1. Buy an Commercial off the shelf (COTS) product.  It might be limited, but would be supported and be easier to implement.
  2. Develop an application in house.  Could be costly and difficult to support but could match all requirements.
  3. Have our System Integrator develop an application.  As above, but a lot more expensive.

I had the task of bringing these options to life for our Design Group to make a decision on.

There were some constraints which made it more difficult e.g. our Printing and Enveloper wasn't able to distinguish between different page totals in jobs.  This meant that our post room needed to print all 2 page letters, then 3 page letters and so on.  This seemed bonkers to me, but the cost to replace this beast of a machine was too much to challenge this point.

I looked at various commercial products, some of the really good ones could print automatically, but given the above constraint it wasn't a viable solution.

I decided to try and build an application using PowerShell just to show what is possible if we had in-house developers.

UI
My knowledge of creating UI's in PowerShell is limited to some horrible looking WinForms windows.  I wanted to make something which looked delicious, or at least palatable to the average user and not look like Windows 98.  I found Stephen Owen's website and this blog post series.  Quite simply it is excellent.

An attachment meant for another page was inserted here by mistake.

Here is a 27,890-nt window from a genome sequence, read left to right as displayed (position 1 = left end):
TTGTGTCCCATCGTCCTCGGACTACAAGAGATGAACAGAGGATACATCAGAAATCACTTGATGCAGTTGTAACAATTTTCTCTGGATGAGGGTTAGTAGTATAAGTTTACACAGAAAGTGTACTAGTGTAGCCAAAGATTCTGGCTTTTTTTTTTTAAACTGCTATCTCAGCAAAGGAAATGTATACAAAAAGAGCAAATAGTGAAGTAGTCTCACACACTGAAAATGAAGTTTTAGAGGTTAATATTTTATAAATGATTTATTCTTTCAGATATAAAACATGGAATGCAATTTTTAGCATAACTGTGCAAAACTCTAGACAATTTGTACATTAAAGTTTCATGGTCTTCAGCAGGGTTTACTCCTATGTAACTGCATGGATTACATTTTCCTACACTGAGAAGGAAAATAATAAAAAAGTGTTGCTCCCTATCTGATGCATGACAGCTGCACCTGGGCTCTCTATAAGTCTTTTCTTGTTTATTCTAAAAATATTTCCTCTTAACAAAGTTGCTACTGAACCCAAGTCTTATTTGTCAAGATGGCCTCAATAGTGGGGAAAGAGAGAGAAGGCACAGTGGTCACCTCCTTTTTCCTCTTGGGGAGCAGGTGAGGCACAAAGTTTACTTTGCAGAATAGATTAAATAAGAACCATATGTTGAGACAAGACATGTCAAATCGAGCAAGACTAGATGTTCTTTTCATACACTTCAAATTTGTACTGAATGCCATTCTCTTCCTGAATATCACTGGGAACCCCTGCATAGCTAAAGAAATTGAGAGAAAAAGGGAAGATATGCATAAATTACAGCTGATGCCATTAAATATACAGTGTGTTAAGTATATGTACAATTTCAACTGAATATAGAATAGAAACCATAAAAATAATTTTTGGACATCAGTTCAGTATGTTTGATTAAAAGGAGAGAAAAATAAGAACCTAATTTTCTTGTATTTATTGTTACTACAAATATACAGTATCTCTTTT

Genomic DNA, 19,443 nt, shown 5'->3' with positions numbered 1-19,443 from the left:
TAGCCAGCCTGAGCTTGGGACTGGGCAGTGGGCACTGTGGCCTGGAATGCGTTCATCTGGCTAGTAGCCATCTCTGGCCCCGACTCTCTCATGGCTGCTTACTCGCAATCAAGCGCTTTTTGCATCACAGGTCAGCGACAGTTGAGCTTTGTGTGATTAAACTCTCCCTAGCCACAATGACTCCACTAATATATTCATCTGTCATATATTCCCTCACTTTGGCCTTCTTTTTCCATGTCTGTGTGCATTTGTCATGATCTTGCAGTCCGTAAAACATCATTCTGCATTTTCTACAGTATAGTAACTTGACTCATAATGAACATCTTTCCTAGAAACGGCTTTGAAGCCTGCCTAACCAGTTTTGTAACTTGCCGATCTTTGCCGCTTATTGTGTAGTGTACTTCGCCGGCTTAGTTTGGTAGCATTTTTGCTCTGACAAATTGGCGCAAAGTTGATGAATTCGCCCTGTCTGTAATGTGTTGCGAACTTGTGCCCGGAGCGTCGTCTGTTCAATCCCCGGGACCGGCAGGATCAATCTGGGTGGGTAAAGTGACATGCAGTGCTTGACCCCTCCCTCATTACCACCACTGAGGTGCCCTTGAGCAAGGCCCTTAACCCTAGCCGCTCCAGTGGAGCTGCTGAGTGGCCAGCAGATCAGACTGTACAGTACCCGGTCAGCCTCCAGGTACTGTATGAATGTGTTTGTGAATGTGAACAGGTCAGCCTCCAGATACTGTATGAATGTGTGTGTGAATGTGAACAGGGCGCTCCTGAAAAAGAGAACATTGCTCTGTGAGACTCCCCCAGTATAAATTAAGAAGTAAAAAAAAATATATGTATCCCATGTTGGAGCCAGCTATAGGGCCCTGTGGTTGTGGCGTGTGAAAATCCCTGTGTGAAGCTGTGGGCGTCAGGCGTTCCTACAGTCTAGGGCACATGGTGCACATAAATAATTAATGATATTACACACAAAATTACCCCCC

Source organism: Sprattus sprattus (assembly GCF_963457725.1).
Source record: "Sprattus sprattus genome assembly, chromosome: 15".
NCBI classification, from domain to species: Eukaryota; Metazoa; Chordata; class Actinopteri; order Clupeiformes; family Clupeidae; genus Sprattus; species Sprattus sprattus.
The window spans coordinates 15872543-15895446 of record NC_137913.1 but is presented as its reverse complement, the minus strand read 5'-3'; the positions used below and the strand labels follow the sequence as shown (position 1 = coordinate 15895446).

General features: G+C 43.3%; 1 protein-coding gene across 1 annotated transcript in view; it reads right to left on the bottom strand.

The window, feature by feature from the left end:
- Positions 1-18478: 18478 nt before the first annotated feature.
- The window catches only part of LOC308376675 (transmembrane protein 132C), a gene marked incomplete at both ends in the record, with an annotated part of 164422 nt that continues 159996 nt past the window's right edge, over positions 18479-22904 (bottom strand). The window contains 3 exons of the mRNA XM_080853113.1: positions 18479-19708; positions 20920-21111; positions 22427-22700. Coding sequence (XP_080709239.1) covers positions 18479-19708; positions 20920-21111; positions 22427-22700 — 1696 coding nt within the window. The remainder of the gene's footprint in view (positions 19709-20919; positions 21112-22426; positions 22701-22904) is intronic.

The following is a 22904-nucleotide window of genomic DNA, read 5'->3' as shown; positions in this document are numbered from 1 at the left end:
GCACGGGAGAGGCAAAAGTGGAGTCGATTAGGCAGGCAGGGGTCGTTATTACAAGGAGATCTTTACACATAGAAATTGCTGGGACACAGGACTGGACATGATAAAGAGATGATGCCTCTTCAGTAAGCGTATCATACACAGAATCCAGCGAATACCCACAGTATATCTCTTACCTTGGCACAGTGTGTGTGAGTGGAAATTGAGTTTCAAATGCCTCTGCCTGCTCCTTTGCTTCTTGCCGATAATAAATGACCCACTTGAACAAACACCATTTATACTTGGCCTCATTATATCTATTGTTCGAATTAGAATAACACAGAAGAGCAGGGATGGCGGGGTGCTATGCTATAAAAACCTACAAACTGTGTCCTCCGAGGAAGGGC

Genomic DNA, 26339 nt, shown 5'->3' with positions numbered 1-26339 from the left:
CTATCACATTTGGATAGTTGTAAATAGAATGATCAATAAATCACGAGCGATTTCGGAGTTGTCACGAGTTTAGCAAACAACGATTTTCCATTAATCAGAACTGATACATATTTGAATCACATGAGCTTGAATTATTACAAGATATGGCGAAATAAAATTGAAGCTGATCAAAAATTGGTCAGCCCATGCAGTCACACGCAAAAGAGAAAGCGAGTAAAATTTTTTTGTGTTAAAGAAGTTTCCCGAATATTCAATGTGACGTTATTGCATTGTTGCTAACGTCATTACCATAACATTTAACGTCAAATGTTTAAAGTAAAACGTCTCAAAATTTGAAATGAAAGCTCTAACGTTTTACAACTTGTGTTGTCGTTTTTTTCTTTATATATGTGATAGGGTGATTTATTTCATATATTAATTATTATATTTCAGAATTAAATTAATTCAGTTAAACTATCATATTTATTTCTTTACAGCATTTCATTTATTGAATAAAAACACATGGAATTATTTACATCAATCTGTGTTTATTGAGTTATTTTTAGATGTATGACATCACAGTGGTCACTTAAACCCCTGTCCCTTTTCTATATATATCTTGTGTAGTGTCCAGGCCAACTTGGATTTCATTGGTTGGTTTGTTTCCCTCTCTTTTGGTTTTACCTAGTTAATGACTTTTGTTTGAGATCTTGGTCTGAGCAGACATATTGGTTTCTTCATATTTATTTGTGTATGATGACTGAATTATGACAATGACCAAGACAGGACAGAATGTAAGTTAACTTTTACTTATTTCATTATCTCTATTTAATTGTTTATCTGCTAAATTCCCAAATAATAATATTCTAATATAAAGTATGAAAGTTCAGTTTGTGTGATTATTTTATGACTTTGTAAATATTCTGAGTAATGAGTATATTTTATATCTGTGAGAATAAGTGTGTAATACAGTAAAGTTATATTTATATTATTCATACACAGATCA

https://foxdeploy.com/2015/04/10/part-i-creating-powershell-guis-in-minutes-using-visual-studio-a-new-hope/

With this knowledge in hand, I built the following GUI


The UI top box shows the output folders from our ERP system and provides some detail about each folder.  Clicking expand will then fill the bottom section with all of the documents which are located within.  This is gathered from a CSV file which is output from our ERP system when documents are generated for printing.  If the user clicks on a document and clicks print, it will then add an entry in the CSV saying it has been printed and when.  This will avoid other users printing the same document.

Clicking Archive will move the folder into an archive folder ready to be deleted.  Clicking External will put the documents into a separate folder which will be sent to an external print house.  This is used for massive print jobs, which is cheaper than doing it in-house.

Actual Printing
To actually print from PowerShell is not an easy task to complete reliably.  I found a tool called 2printer which works quite well.  This is a pre-req for this tool to work.

https://www.doc2prn.com/download

I am sure that there is probably some .Net classes that I could use to do this natively, but given the time constraints, this seemed like a good option as a PoC.

GitHub Project
The full code and folders and some sample files can be found at this GitHub repo

https://github.com/shammyowens/TeamasBatchPrint

You just need to edit the folder locations at the bottom of the PowerShell script and you should be good to go.

Conclusion
We actually decided to go with a product called Print Conductor.  It was really close to fulfilling our requirements, it was quick to deploy and it was fairly inexpensive.

https://www.print-conductor.com/

The process of building a dummy application was great though and made our team think strongly about their requirements.  I learnt quite a lot technically which is always a bonus!

Code